A Technical Trader relies on technical analysis to make suitable trades. However, even though they rely on historical and empirical data, they also make use of other trading techniques as well. Below are just some of the most commonly used tactics by the technical trader.
1. Day Trading
You’ve probably heard of this term before as it is quite popular nowadays. Day Trading involves the buying and selling of investing on the same day, although there are some cases where the day trader may hold the stocks for a couple of days.
They typically enter and exit on the same trading day, taking advantage of minor price changes that may occur. The typical trading day starts at 9:30 in the morning and ends at 4 in the afternoon. During that time, the day trader would buy as many shares as they can, provided that they exit their positions before the trading day ends.
It is important to note that day trading involves holding their positions for minutes and hours. This is an important distinction because the next trading tactic is a bit similar to this one.
Also known as Micro Trading, Scalping is pretty much the same as day trading, only that they make really high volumes of trades.
If the day trader holds positions for minutes and hours, the scalper holds positions for only seconds to a few minutes. The typical number of trades being conducted by the scalper on a daily basis would be anywhere between 10 and 100. That is a lot of trades!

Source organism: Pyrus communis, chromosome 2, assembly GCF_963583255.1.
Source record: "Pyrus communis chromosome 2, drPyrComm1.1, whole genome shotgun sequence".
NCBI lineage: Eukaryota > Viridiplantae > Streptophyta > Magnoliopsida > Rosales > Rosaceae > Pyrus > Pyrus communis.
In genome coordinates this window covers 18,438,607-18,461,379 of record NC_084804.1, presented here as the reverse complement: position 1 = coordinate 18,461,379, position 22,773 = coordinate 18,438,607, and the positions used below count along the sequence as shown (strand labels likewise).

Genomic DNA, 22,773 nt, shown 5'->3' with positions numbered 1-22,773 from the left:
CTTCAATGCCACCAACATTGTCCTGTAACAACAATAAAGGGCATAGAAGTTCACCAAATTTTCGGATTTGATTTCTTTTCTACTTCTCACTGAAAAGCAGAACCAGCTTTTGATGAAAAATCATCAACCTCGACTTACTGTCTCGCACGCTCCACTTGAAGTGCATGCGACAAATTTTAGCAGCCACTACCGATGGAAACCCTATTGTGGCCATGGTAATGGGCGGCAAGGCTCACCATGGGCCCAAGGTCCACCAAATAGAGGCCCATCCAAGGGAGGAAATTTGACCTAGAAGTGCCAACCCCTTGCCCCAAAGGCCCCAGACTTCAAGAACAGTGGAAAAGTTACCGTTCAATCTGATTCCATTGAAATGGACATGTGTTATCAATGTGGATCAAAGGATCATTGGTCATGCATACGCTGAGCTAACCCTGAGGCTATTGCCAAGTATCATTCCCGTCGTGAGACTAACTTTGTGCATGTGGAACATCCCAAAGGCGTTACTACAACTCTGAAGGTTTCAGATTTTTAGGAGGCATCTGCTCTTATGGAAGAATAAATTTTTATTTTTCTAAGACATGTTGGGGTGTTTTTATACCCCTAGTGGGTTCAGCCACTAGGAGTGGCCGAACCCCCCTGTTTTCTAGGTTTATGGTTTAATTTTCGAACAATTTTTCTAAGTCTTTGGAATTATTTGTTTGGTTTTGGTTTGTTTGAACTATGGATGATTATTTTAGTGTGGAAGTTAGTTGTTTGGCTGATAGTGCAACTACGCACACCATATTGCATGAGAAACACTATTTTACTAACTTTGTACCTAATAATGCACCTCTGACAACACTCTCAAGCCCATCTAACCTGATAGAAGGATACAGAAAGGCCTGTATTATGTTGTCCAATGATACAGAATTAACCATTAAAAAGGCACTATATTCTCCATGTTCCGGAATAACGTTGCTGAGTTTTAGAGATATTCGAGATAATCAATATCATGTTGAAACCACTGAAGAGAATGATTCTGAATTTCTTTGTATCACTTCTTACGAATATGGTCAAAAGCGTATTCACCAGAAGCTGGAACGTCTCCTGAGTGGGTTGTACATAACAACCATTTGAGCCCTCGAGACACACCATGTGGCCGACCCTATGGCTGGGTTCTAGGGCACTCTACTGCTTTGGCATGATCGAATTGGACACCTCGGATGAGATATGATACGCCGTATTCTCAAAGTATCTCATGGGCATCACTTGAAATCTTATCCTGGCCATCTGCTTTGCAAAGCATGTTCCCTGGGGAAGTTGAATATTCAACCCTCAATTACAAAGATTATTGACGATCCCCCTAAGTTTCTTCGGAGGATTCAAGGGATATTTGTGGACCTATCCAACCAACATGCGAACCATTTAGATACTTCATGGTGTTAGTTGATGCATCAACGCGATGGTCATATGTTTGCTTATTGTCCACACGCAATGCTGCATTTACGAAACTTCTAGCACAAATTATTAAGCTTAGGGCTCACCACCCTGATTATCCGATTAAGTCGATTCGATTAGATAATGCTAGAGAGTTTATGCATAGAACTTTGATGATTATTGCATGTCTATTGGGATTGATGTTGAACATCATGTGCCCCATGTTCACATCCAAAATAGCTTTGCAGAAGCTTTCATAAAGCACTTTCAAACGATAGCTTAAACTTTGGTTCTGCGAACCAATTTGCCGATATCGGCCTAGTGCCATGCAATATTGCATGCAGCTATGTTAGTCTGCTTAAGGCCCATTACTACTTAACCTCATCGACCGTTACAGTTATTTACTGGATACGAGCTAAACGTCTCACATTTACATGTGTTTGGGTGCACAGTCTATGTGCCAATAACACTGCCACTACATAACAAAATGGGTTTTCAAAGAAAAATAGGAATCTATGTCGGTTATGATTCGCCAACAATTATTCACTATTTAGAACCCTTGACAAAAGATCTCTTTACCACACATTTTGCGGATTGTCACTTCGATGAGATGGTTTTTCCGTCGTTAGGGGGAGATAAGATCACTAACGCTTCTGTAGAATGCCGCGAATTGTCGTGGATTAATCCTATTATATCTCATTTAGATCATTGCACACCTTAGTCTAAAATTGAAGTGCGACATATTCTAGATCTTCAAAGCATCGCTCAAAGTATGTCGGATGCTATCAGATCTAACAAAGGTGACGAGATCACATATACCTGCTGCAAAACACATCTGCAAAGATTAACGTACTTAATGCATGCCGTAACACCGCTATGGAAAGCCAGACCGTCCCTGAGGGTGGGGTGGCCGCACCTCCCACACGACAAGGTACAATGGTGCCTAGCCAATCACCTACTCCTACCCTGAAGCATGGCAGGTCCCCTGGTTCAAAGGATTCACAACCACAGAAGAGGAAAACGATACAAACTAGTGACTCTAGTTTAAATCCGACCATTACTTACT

What I love about scalpers is that they are the ones who closely monitor any price
movements no matter how minute they are and they will immediately take positions to acquire stocks.
3. Position Trading
Unlike the previous two, Position Trading is more concerned about making small-sized trades and holding the position for a longer period of time. How long? We’re talking about a span of weeks or even months!
Position traders rely on long-term market movements. They believe that even though the market is erratic and price movements fluctuate wildly, there will be a time where the price movements are generally in the same range.
4. Swing Trading
Speaking of fluctuation, Swing Trading relies on a general “swing” in the market
movement. Basically, they are more concerned about holding onto stocks for a couple of days until a suitable “swing” in the market movement happens.
After which, they will make their entry and exit positions accordingly to take advantage of this.
5. Momentum Trading
Sometimes, a particular stock “breaks out” wherein their prices move above or below their resistance levels. This is called a “momentum shift” and people who take advantage of this are known as Momentum Traders.
They are very keen on spotting stocks that are generally moving in only one direction and that those stocks are in high volumes as well. Momentum changes can last for a couple of hours up to a few days.